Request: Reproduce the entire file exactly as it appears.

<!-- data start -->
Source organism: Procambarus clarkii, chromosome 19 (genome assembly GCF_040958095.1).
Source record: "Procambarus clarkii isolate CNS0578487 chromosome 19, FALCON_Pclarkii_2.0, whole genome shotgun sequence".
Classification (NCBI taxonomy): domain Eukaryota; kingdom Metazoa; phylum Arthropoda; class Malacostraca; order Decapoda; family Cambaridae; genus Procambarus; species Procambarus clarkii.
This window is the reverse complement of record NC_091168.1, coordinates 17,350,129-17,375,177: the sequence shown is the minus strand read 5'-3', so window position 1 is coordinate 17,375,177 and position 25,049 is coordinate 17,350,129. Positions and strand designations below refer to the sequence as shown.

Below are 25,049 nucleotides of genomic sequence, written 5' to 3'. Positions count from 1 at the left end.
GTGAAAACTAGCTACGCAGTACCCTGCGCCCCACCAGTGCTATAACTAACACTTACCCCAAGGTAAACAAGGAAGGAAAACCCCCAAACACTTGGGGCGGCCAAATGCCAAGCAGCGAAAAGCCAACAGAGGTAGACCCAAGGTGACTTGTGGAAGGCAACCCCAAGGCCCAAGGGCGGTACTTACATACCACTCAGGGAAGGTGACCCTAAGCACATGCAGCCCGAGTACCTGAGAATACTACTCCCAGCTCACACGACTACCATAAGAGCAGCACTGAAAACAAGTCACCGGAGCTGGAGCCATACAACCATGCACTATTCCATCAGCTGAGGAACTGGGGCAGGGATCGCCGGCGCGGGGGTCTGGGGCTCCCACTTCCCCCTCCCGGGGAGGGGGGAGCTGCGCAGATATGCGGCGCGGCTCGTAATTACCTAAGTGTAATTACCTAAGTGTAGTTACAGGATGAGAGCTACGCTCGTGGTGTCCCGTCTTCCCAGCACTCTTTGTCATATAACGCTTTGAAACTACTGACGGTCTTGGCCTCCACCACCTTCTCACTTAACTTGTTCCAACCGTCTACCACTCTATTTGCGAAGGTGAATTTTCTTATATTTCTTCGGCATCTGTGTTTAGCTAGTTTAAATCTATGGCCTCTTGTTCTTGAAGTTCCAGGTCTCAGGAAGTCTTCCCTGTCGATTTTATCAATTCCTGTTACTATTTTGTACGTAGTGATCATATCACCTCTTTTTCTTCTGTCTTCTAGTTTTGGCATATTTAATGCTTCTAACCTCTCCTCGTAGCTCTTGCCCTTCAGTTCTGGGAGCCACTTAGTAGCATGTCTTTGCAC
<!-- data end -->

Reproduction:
Source organism: Procambarus clarkii, chromosome 19 (genome assembly GCF_040958095.1).
Source record: "Procambarus clarkii isolate CNS0578487 chromosome 19, FALCON_Pclarkii_2.0, whole genome shotgun sequence".
Classification (NCBI taxonomy): domain Eukaryota; kingdom Metazoa; phylum Arthropoda; class Malacostraca; order Decapoda; family Cambaridae; genus Procambarus; species Procambarus clarkii.
This window is the reverse complement of record NC_091168.1, coordinates 17,350,129-17,375,177: the sequence shown is the minus strand read 5'-3', so window position 1 is coordinate 17,375,177 and position 25,049 is coordinate 17,350,129. Positions and strand designations below refer to the sequence as shown.

Below are 25,049 nucleotides of genomic sequence, written 5' to 3'. Positions count from 1 at the left end.
GTGAAAACTAGCTACGCAGTACCCTGCGCCCCACCAGTGCTATAACTAACACTTACCCCAAGGTAAACAAGGAAGGAAAACCCCCAAACACTTGGGGCGGCCAAATGCCAAGCAGCGAAAAGCCAACAGAGGTAGACCCAAGGTGACTTGTGGAAGGCAACCCCAAGGCCCAAGGGCGGTACTTACATACCACTCAGGGAAGGTGACCCTAAGCACATGCAGCCCGAGTACCTGAGAATACTACTCCCAGCTCACACGACTACCATAAGAGCAGCACTGAAAACAAGTCACCGGAGCTGGAGCCATACAACCATGCACTATTCCATCAGCTGAGGAACTGGGGCAGGGATCGCCGGCGCGGGGGTCTGGGGCTCCCACTTCCCCCTCCCGGGGAGGGGGGAGCTGCGCAGATATGCGGCGCGGCTCGTAATTACCTAAGTGTAATTACCTAAGTGTAGTTACAGGATGAGAGCTACGCTCGTGGTGTCCCGTCTTCCCAGCACTCTTTGTCATATAACGCTTTGAAACTACTGACGGTCTTGGCCTCCACCACCTTCTCACTTAACTTGTTCCAACCGTCTACCACTCTATTTGCGAAGGTGAATTTTCTTATATTTCTTCGGCATCTGTGTTTAGCTAGTTTAAATCTATGGCCTCTTGTTCTTGAAGTTCCAGGTCTCAGGAAGTCTTCCCTGTCGATTTTATCAATTCCTGTTACTATTTTGTACGTAGTGATCATATCACCTCTTTTTCTTCTGTCTTCTAGTTTTGGCATATTTAATGCTTCTAACCTCTCCTCGTAGCTCTTGCCCTTCAGTTCTGGGAGCCACTTAGTAGCATGTCTTTGCAC